Kerry: Accounting of past Iran nuclear work not key for deal
WASHINGTON - The Associated Press
AFP PhotoU.S. Secretary of State John Kerry said June 16 that a full accounting of Iran's possible past atomic weapons research is not necessarily critical to reaching a nuclear deal with Tehran.
Kerry said the U.S. and its negotiating partners are "not fixated" on the issue of so-called "possible military dimensions" because they already have a complete picture of Iran's past activities. He said they are more concerned that those activities have stopped and about what Iran might do in the future. Negotiators are concentrating their efforts on that as they race to meet a June 30 deadline to reach a deal, Kerry said.
"What we're concerned about is going forward," Kery told reporters at the State Department by video link from his home in Boston, where he is recovering from surgery on a broken leg.
After reaching an interim accord with Iran in November 2013, the Obama administration said a comprehensive solution "would include resolution of questions concerning the possible military dimension of Iran's nuclear program."
But officials told The Associated Press last week that those questions won't be answered by the June 30 deadline. Instead, they said, the U.S. and its partners are working on a list of future commitments that Iran must fulfill to resolve the concerns about past work.
Much of Iran's alleged work on warheads, delivery systems and detonators predates 2003, when Iran's nuclear activity first came to light. But Western intelligence agencies say they don't know the extent of Iran's activities or if Iran persisted in covert efforts. An International Atomic Energy Agency investigation has been foiled for more than a decade by Iranian refusals to allow monitors to visit suspicious sites or interview individuals allegedly involved in secret weapons development.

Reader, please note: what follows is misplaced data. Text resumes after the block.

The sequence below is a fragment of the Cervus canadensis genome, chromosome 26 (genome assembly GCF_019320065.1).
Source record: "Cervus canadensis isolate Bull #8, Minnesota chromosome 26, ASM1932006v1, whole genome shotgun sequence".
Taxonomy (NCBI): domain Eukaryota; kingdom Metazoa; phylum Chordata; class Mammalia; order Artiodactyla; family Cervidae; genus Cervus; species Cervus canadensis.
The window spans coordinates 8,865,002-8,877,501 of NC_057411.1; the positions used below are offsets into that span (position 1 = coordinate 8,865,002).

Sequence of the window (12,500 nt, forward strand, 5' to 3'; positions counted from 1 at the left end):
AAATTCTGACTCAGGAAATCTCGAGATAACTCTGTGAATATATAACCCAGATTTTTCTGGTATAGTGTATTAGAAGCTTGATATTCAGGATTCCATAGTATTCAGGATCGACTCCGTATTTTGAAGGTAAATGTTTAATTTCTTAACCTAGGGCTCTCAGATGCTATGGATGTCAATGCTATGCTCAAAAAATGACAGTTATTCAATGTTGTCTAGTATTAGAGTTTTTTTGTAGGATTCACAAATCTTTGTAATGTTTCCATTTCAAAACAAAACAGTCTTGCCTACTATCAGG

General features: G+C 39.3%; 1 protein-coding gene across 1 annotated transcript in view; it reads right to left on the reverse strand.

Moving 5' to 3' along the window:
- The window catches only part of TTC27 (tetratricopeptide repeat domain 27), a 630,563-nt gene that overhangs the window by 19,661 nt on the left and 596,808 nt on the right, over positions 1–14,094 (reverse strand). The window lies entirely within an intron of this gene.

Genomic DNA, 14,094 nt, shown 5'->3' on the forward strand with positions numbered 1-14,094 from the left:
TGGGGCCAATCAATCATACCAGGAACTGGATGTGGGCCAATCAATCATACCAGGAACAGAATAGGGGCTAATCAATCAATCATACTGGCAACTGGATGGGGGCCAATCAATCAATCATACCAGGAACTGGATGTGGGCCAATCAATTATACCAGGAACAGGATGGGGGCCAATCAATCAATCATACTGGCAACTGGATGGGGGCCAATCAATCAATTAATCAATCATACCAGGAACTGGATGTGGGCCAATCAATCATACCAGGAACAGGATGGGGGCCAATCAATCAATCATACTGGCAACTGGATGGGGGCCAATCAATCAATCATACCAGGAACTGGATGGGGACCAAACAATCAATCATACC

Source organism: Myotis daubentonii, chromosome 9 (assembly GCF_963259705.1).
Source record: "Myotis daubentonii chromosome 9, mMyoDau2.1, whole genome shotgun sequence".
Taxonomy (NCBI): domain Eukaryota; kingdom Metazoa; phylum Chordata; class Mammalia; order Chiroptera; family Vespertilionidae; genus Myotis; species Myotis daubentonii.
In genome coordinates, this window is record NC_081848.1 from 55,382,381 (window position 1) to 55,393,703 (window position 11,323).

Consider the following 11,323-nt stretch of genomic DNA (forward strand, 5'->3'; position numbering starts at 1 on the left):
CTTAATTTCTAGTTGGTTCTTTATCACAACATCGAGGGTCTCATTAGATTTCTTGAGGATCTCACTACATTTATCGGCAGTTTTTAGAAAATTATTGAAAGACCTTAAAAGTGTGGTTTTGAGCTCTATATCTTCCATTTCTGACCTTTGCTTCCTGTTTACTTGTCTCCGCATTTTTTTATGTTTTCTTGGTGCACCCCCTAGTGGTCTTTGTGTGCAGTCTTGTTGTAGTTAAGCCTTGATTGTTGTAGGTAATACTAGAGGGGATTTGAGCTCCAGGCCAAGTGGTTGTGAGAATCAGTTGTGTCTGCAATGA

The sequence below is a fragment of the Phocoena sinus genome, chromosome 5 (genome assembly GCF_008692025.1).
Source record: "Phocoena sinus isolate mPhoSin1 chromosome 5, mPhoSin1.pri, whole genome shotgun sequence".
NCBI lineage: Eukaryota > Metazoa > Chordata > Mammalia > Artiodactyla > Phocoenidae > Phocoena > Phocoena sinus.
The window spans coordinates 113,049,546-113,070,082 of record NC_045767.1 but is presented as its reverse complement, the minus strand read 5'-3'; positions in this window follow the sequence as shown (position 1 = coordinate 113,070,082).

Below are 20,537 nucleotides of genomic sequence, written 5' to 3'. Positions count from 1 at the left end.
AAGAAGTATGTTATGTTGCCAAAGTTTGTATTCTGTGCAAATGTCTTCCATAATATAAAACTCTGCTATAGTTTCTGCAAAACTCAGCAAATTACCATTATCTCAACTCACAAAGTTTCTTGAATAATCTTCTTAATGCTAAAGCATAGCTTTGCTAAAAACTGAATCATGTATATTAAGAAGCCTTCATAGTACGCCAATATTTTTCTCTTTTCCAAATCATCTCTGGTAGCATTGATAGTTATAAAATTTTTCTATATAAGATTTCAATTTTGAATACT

Iran denies any work on or interest in nuclear weapons, insisting that its enrichment of uranium, plans for a heavy water reactor and various research activities are meant for power generation and other peaceful applications. It says pieces of evidence cited by the IAEA and others are forgeries, and officials including Iran's Supreme Leader Ayatollah Ali Khamenei have made several defiant statements about blocking monitors from accessing Iranian facilities and scientists.
Critics of the emerging Iran deal have focused significantly on the issue of Iran's past military work. They insist Iran must not only "come clean" on such activity for transparency's sake, as past and present U.S. administrations have long demanded, but that compliance with any accord can only be measured if Tehran provides a complete accounting of all its previous nuclear efforts. Critics contend that otherwise, the world wouldn't have a full script of everything it needs to verify.
On June 16, the chairman of the Senate Foreign Relations Committee, Sen. Bob Corker, expressed concern about reports of concessions, particularly regarding Iran's accounting of its weaponization activities. Corker described that as yet another "redline" that would be crossed.
"I again urge the administration not to be afraid to walk away if Iran insists on crossing remaining redlines that are essential to a verifiable agreement," he said.